Tumors are an unfortunate side effect of being alive. The good news is that as a species, we are smart enough to identify and remove the tumor while medically treating and helping the patient. Although tumor identification is not new, the procedure is typically very invasive. During the procedure, the patient is cut open, the tumor is cut out, and the wound closed and repaired.

   Due to the danger of the medical procedure, correctly identifying the tumor and its cells is paramount to saving the patient’s life and improving their quality of life. In turn, proper tumor identification begins with imaging the tumor. Below, an image of a tumor is captured with a fiber-based camera (left), and the same image is imported into Python’s Pillow library (right). Although the images look the same, a huge advantage has been gained since the image on the right is now a 3-dimensional Python array that can be computationally manipulated to provide further insight.

   In the original image, the pink coloration of the cells comes from fluorescent emission from the tumor cells after being fed a specific mix of chemicals that reach to ultraviolet light.

Camera image of in vivo tumor cells

   Specifically, the three dimensions of the right-most image are X, Y, and RGB value. In turn, the RGB value is a tuple (or “coordinate” in color space) comprising three values: one for each of the red, green, and blue channels. In fact, the 3D array illustrated above can be broken into a separate image for the red channel, green channel, and blue channel as shown below, respectively.

   Furthermore, the fact that the original camera image is mostly blue can be used to “sanity check” the RGB channel images. For instance, an overwhelming majority of the origina camera image is blue so it is expected that the “blue” channel will be mostly bright (or white) coloration, and that is exactly what is illustrated. Similarly, the only red tones (ex. pink) in the original photograph are found in the bottom right portion of the cell cluster, so this is the same location where the red channel is expected to have its brightest (whitest) coloration, and that also matches expectations.

RGB color components of the initial camera image

   But how is splitting the original image into its constituent color channels helpful? Because it enables the channels to be mathematically combined using a technique called “spectral indexing” to provide additional information. In the illustration below, spectral channels of the original image (left) have been recombined to automatically highlight the shades of pink in the image. The resulting “pink map” (below, right) can be directly compared to the original image. In doing so, it is clear that the bright pink regions in the original image map directly to the brightest (whitest) portions of the “pink map”, validating the spectral indexing approach taken during this study.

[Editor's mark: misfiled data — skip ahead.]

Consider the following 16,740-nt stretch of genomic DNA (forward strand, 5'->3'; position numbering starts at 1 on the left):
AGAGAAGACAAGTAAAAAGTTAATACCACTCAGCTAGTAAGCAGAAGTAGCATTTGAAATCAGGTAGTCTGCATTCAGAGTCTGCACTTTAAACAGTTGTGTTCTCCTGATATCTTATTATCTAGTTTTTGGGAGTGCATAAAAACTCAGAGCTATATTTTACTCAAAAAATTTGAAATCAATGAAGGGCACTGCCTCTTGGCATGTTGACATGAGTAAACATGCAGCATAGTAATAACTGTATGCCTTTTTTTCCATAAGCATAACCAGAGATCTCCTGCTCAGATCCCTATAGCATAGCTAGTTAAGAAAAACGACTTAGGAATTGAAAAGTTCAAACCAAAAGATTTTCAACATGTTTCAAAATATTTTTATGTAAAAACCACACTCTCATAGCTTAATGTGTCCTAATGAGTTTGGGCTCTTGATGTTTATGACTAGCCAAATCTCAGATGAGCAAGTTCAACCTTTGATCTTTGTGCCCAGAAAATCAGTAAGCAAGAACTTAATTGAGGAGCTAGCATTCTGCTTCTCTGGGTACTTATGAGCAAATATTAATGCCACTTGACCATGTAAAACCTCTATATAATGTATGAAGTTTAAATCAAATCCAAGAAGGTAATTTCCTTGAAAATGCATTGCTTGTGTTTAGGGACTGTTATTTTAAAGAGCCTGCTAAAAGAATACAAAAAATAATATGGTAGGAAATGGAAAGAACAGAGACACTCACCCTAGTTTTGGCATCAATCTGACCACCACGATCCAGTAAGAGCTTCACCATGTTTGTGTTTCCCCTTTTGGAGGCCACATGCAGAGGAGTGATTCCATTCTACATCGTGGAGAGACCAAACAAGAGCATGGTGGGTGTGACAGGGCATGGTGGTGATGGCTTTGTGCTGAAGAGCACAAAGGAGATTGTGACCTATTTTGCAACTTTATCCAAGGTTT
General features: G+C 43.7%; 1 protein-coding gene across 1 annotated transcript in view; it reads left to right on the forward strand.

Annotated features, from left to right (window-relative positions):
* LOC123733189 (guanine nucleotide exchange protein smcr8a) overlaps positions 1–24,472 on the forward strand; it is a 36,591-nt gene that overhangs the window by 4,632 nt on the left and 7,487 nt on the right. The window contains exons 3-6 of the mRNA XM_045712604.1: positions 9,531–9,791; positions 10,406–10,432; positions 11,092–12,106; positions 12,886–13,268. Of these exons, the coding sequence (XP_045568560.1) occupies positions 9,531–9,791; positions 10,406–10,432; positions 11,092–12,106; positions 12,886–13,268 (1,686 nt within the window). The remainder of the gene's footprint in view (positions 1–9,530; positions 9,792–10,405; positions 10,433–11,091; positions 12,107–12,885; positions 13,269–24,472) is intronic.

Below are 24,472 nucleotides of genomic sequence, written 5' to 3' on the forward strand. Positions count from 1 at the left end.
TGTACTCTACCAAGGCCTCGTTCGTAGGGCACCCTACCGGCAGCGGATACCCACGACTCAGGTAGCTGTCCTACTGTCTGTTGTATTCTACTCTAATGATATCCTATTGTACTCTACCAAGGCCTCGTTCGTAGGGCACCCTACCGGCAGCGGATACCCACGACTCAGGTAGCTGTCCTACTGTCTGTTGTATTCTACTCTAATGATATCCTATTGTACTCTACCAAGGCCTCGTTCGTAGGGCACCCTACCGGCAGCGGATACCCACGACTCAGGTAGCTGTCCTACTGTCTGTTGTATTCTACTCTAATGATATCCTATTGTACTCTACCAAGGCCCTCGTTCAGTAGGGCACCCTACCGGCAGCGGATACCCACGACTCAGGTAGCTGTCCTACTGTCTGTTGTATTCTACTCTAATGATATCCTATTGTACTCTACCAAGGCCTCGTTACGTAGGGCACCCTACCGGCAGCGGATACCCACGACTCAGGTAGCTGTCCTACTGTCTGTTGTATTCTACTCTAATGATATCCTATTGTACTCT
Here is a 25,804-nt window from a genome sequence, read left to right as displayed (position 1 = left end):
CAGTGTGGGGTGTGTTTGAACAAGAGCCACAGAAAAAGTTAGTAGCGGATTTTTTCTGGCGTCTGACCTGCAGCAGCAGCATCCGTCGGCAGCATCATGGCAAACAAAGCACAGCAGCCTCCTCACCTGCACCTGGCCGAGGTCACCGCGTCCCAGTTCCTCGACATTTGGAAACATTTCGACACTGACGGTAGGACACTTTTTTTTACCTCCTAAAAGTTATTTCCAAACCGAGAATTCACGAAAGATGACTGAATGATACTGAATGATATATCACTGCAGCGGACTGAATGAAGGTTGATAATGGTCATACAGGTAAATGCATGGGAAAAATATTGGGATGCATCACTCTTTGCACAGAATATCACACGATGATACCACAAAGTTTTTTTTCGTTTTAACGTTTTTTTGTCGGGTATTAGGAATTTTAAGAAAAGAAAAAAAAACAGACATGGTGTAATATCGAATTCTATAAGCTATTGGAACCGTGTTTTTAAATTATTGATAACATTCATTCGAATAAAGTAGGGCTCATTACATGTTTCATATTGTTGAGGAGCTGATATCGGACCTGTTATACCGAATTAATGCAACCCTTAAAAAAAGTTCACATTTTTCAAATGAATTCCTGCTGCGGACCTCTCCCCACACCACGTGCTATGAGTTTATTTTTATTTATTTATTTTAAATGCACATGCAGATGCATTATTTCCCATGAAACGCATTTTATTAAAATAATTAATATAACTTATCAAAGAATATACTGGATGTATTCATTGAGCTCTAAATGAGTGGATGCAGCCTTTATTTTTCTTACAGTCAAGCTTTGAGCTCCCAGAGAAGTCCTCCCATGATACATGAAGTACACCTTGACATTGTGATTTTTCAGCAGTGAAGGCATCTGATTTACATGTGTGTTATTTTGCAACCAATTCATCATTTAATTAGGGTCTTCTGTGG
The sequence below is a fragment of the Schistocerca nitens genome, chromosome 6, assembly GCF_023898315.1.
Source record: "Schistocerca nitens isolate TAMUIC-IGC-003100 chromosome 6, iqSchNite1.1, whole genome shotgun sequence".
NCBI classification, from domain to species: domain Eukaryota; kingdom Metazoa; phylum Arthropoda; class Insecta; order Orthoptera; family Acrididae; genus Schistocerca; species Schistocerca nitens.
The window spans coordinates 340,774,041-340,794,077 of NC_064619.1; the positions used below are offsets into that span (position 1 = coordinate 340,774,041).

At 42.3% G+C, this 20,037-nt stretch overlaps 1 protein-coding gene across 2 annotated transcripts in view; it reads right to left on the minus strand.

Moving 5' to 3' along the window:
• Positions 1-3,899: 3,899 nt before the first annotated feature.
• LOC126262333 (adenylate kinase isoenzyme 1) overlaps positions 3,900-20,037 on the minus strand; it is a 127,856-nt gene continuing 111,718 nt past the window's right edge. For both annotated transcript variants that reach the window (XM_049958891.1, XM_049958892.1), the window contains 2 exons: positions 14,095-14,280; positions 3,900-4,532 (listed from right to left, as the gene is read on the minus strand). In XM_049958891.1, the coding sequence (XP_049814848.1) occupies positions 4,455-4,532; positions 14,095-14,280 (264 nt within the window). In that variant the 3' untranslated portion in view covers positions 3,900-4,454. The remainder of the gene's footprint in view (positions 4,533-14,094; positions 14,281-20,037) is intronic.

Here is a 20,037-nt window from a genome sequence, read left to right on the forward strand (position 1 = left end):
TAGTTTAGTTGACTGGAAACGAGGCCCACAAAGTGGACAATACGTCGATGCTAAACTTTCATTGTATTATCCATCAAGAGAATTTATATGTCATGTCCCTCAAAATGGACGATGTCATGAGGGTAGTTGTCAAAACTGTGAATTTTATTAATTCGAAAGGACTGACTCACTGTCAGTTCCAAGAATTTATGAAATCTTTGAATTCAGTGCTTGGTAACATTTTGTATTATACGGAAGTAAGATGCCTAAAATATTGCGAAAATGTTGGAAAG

Spectral indexing comparison

   At this point, it is straight-forward to threshold values of the pink map image to only show pixels in the original image where pink is concentrated the most. The pink map image and its thresholded counterpart are illustrated below. The power behind this image is that it provides a detailed, pixel-by-pixel map of the regions most likely to contain clusters of tumor cells. The interpretation of the image, then, is that if a medical professional were to operate on the patient and target this particular section of the patient’s body, they could likely ignore the cells surrounding the spherical clump and concentrate on extracting the bulbous tissue and the tumor contained therein.

Thresholding the pink map

   At the beginning of this summary, it was stated that the bright pink hue of the tumor cells was due to ultraviolet light interacting with the tumor cells and causing them to fluoresce. This, in turn, was based on the optical excitation of molecules within the liquid that the tumor cells preferentially absorbed. It is a fair question, then, to ask why ultraviolet light is necessary to use instead of blue light. After all, blue light is defined by a very similar wavelength and is easier to work with especially when it comes to transmission through optical fibers and endoscopes.

   This question was also addressed as a result of the study. In the results illustrated below, two different rats were exposed to two different chemicals, each chemical containing molecules that are known to fluoresce under ultraviolet light. In both instances, use of ultraviolet light was shown to greatly improve detectability via spectral indexing compared to blue light. Although it was easier to use blue light in an optical fiber, the molecules simply did not fluoresce as much as the ultraviolet light, greatly hindering tumor cell identification.

Blue versus UV light using different chemical mixes


   The ability to detect and remove tumor cells in a non-invasive manner would be a game-changer for the medical industry. A large part of achieving this goal, however, is to be able to provide accurate and reliable identification of tumor cells without hurting the surrounding healthy tissue. The work done in this study confirms the viability of optically identifying tumor cells in vivo. Although not necessarily a new idea, the concept, data, and conclusions bolster existing work in the field to better human lives and advance our medical capabilities.